On East 125th Street, just east of Park and the tall Lee Building (that boarders Metro North) a low 3 story building with dormer windows and arched brownstone 2nd floor windows was a vaudeville venue called The Orpheum. The view of The Orpheum (below) is from 1904:
After that, the building was called The Harlem Strand Theater for a while, until its owners were sued by Mitchel H. Mark Realty Corp (owners of the Strand Theater near Times Square) for trademark infringement.
After the theater operated as the Strand from 1914-1917 the building shifted to a movie house and again and was renamed as The Grand:
Today the building is owned by a Pentecostal church that calls itself “La Sinagoga”.
The name La Sinagoga originated from an earlier location for this church in the basement of a synagogue on 109th Street between Madison and Park Avenues.
As Seen In Harlem
Augusta Savage. Sculptor, artist, educator, and activist.
It is hard to imagine the federal government funding an art center in Harlem today, but in the depression, the Democratic administration did just that.
The Harlem Community Art Center was located in the building that now has Cohen Fashion Optical on the ground floor – at the corner of 125th Street and Lenox Avenue.
The Harlem Community Art Center was created in November 1938 and only operated for 16 months. Eleanor Roosevelt opened the Center which operated under the Works Progress Administration.
The acclaimed sculptor – Augusta Savage – headed the Center which taught art to both children and adults. Pictured below, Augusta Savage was the preeminent Black sculptor of the 1930s and one of the few American women to be acknowledged as a sculptor by the notoriously clannish art establishment in New York.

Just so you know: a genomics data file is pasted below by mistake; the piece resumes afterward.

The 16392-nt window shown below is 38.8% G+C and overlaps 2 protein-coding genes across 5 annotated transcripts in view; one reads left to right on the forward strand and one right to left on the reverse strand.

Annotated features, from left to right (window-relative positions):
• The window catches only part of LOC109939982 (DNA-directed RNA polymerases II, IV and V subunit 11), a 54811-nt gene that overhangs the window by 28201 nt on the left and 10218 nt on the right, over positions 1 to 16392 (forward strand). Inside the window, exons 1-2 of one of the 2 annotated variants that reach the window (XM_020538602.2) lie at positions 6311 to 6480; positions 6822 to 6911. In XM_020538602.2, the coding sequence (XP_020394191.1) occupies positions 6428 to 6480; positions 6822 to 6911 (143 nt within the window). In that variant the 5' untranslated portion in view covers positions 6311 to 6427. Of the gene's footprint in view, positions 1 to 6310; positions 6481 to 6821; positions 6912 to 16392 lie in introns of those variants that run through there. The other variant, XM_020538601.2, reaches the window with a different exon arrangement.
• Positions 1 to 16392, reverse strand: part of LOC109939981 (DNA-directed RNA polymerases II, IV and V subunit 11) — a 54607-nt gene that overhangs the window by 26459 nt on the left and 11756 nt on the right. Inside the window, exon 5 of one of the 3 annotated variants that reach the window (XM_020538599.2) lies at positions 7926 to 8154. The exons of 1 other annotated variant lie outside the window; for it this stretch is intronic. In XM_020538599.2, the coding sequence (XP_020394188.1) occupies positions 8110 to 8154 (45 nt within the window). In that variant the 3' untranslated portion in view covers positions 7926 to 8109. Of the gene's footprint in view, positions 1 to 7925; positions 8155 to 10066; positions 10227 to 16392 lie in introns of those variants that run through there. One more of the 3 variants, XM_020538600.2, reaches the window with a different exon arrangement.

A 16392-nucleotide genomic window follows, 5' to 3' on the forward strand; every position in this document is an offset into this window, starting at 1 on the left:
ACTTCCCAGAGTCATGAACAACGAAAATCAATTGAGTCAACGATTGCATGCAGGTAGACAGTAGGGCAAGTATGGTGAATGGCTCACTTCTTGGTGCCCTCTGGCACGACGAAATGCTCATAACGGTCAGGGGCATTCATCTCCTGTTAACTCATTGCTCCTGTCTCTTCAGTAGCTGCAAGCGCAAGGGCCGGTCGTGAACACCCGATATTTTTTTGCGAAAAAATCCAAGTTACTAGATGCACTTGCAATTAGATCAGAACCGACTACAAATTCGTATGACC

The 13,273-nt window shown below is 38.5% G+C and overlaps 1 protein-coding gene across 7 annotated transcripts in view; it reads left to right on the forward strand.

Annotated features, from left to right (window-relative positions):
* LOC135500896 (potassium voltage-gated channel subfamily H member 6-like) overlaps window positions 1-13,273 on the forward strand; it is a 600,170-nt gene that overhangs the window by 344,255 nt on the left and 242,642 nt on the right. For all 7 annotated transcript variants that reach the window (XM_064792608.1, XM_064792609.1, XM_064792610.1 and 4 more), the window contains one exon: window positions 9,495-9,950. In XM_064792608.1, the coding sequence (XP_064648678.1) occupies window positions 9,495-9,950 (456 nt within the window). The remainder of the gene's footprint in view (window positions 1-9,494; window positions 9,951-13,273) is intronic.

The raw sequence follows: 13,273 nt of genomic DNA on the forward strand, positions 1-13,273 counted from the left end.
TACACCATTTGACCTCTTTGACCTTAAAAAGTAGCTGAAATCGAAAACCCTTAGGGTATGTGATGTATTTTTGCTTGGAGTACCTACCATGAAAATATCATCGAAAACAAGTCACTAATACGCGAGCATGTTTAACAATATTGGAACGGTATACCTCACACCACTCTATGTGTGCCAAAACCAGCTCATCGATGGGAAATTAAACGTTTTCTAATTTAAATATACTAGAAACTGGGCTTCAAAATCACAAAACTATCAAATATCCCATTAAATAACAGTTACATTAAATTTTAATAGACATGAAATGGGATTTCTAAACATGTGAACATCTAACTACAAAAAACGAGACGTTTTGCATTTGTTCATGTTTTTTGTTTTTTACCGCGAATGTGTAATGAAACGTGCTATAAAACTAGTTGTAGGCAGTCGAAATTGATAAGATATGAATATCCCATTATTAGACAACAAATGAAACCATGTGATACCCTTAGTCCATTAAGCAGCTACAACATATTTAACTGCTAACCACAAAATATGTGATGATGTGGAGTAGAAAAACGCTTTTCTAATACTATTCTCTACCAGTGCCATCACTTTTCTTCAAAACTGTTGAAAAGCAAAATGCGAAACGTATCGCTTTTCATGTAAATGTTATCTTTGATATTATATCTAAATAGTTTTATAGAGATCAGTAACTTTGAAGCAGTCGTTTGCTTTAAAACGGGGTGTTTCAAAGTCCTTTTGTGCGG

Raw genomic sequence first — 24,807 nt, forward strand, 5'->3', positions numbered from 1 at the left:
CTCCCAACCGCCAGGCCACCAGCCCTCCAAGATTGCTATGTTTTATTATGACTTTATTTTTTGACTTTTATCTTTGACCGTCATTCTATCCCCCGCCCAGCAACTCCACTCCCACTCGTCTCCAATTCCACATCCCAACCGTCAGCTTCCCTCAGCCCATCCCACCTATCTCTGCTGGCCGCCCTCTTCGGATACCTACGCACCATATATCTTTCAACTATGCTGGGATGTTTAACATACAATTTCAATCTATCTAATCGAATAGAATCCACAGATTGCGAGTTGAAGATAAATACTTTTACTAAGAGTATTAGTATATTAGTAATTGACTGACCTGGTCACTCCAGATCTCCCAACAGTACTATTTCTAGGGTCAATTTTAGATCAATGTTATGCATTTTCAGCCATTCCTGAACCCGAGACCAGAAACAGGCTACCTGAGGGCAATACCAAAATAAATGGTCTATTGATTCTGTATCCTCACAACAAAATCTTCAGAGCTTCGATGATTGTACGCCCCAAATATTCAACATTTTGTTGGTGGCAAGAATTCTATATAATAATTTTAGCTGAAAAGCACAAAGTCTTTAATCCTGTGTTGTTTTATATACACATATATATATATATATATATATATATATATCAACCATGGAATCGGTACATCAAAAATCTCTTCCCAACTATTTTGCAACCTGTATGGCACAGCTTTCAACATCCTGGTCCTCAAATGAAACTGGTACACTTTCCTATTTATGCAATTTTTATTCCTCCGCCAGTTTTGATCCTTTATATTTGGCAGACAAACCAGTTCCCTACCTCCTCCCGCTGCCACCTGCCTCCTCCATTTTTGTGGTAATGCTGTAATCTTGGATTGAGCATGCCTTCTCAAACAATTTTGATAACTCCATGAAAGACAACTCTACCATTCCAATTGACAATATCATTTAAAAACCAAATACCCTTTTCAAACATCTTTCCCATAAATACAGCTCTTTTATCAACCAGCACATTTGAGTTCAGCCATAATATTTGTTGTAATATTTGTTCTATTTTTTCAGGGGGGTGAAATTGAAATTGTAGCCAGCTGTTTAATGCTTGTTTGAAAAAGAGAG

The acknowledgment of her talent led to a commission to create a monumental sculpture for the 1939 Worlds Fair. The work, photographed below with Augusta Savage working on details, was destroyed at the end of the Fair.
Jacob Lawrence, a painter who depicted Harlem life in many of his paintings, attended programs at the Center and often taught classes.
Below is Lawrence’s painting of a Black, southern doctor who would migrate north during the Great Migration to follow his patients and escape southern terror.
The New York City Department of Environmental Protection (DEP) has posted a position for City Park Workers who will assist with maintenance for our rain gardens. The maintenance work includes overall care and upkeep of the rain gardens such as edging, seeding, snow removal, cultivating, fertilizing, trimming etc.